In _Images of Savages,_ the distinguished psychologist Gustav Jahoda advances the provocative thesis that racism and the perpetual alienation of a racialized 'other' are a central leagacy of the Western tradition. Finding the roots of these demonizations deep in the myth and traditions of classical antiquity, he examines how the monstrous humanoid creatures of ancient myth and the fabulous "wild men" of the medieval European woods shaped early modern explorers' interpretations of the New World they encountered. Drawing on (...)
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  47.  19
    Review of Renfrew & Zubrow, Eds., The Ancient Mind. [REVIEW]Daniel Dennett - unknown
    In 1990, a conference was held at Lucy Cavendish College, Cambridge, to explore the prospects for a new school of research: cognitive archeology. The fruits of that conference are now published; they are uneven in quality, but provocative. Archeology at its best is detective work that rivals anything in science or fiction--from Crick and Watson to Holmes and Watson. At its worst, it is imagination run wild, underconstrained speculations that often have the added vice of permanently distorting the data, through (...)
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  48. Methods of Interpreting Plato and His Dialogues: Oxford Studies in Ancient Philosophy: Supplementary Volume, 1992.James C. Klagge & Nicholas D. Smith (eds.) - 1992 - Oxford University Press UK.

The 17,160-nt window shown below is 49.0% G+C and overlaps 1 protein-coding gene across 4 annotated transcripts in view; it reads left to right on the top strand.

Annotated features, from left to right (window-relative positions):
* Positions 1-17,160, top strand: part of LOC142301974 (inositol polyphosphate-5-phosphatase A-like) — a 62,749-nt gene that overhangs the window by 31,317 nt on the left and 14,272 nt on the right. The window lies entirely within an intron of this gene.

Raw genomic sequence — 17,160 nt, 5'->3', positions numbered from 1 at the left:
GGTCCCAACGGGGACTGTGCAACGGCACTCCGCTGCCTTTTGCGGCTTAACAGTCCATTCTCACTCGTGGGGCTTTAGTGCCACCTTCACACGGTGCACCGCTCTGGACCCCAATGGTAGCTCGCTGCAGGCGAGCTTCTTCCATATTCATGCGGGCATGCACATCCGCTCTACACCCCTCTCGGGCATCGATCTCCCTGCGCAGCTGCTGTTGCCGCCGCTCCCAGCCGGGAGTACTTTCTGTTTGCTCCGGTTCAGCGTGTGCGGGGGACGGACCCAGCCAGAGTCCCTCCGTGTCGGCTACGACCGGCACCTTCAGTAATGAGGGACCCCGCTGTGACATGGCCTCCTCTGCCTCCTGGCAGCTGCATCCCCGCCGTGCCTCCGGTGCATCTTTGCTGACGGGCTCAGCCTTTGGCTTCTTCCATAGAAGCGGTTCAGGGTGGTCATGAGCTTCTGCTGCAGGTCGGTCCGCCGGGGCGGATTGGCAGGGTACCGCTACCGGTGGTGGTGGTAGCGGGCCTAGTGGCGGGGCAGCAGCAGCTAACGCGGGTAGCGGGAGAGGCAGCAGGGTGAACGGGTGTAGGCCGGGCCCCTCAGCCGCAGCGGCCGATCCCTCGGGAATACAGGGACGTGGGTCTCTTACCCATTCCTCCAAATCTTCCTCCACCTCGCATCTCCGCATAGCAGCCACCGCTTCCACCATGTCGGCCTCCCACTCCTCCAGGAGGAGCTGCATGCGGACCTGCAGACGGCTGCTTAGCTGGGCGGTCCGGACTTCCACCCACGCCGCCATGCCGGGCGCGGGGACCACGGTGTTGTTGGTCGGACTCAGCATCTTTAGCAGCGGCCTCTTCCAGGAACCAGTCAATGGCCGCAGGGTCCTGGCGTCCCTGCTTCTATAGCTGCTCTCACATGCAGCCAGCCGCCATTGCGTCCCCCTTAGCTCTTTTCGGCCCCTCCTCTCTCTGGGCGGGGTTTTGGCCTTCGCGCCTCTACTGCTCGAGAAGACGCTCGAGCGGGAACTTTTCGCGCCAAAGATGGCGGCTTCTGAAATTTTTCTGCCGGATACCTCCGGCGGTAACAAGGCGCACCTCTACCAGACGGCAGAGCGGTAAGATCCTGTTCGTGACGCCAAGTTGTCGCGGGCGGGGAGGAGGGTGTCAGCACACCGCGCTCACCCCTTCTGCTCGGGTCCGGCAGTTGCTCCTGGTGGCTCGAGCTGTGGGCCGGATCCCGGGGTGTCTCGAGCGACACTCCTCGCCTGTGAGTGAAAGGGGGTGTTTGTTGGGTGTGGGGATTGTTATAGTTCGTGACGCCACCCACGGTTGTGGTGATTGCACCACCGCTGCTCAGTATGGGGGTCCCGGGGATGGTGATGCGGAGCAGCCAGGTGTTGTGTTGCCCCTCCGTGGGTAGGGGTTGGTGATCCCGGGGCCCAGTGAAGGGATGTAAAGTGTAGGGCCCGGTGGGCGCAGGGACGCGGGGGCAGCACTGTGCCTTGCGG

Oxford Studies in Ancient Philosophy is an annual publication which includes original articles on a wide range of topics in ancient philosophy, and review articles of major books. In this supplementary volume, a number of renowned scholars of Plato reflect upon their interpretative methods. Topics covered include the use of ancient authorities in interpreting Plato's dialogues, Plato's literary and rhetorical style, his arguments and characters, and his use of the dialogue form. The collection is not intended as (...)
     
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  49.  16
    The Meaning of the Ancient Mariner.Jerome J. McGann - 1981 - Critical Inquiry 8 (1):35-67.
    What does "The Rime of the Ancient Mariner" mean? This question, in one form or another, has been asked of the poem from the beginning; indeed, so interesting and so dominant has this question been that Coleridge's poem now serves as one of our culture's standard texts for introducing students to poetic interpretation. The question has been, and still is, an important one, and I shall try to present here yet another answer to it. My approach, however, will differ (...)
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    Neoplatonic Interpretations of Aristotle on Phantasia.H. J. Blumenthal - 1977 - Review of Metaphysics 31 (2):242 - 257.
    The relative neglect of Greek commentary by modern Aristotelian scholarship could be justified, if only the neglectors had sufficient knowledge of the material they disdain. The curt dismissal of ancient views on the active intellect by W. D. Ross is perhaps a paradigm case of misplaced condemnation, for he evidently failed to take account of what their authors were about. It would be open to those who wish to discount these commentators to argue that they were, to a greater (...)